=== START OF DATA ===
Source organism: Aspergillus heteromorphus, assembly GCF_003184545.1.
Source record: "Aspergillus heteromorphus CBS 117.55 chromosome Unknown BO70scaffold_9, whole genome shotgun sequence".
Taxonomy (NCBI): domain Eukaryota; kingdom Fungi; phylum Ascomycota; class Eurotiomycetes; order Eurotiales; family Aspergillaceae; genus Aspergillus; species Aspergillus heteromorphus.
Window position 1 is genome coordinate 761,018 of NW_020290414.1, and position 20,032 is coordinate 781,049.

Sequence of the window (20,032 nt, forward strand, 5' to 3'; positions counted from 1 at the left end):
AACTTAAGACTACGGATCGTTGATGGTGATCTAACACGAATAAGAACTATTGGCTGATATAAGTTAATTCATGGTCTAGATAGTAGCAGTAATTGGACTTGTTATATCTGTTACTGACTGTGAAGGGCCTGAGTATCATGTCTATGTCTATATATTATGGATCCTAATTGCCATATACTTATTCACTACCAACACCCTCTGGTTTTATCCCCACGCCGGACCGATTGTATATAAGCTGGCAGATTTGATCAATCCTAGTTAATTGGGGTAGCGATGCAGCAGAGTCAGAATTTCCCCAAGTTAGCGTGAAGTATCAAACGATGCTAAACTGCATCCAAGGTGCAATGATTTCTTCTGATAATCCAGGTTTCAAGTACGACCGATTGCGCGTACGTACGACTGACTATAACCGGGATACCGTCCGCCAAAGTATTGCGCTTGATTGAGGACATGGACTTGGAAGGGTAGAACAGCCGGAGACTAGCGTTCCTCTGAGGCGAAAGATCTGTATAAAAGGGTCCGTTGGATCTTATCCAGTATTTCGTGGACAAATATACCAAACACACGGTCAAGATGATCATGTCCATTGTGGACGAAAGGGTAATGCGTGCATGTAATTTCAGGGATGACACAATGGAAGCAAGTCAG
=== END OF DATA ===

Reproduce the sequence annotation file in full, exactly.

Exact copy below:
Source organism: Aspergillus heteromorphus, assembly GCF_003184545.1.
Source record: "Aspergillus heteromorphus CBS 117.55 chromosome Unknown BO70scaffold_9, whole genome shotgun sequence".
Taxonomy (NCBI): domain Eukaryota; kingdom Fungi; phylum Ascomycota; class Eurotiomycetes; order Eurotiales; family Aspergillaceae; genus Aspergillus; species Aspergillus heteromorphus.
Window position 1 is genome coordinate 761,018 of NW_020290414.1, and position 20,032 is coordinate 781,049.

Sequence of the window (20,032 nt, forward strand, 5' to 3'; positions counted from 1 at the left end):
AACTTAAGACTACGGATCGTTGATGGTGATCTAACACGAATAAGAACTATTGGCTGATATAAGTTAATTCATGGTCTAGATAGTAGCAGTAATTGGACTTGTTATATCTGTTACTGACTGTGAAGGGCCTGAGTATCATGTCTATGTCTATATATTATGGATCCTAATTGCCATATACTTATTCACTACCAACACCCTCTGGTTTTATCCCCACGCCGGACCGATTGTATATAAGCTGGCAGATTTGATCAATCCTAGTTAATTGGGGTAGCGATGCAGCAGAGTCAGAATTTCCCCAAGTTAGCGTGAAGTATCAAACGATGCTAAACTGCATCCAAGGTGCAATGATTTCTTCTGATAATCCAGGTTTCAAGTACGACCGATTGCGCGTACGTACGACTGACTATAACCGGGATACCGTCCGCCAAAGTATTGCGCTTGATTGAGGACATGGACTTGGAAGGGTAGAACAGCCGGAGACTAGCGTTCCTCTGAGGCGAAAGATCTGTATAAAAGGGTCCGTTGGATCTTATCCAGTATTTCGTGGACAAATATACCAAACACACGGTCAAGATGATCATGTCCATTGTGGACGAAAGGGTAATGCGTGCATGTAATTTCAGGGATGACACAATGGAAGCAAGTCAG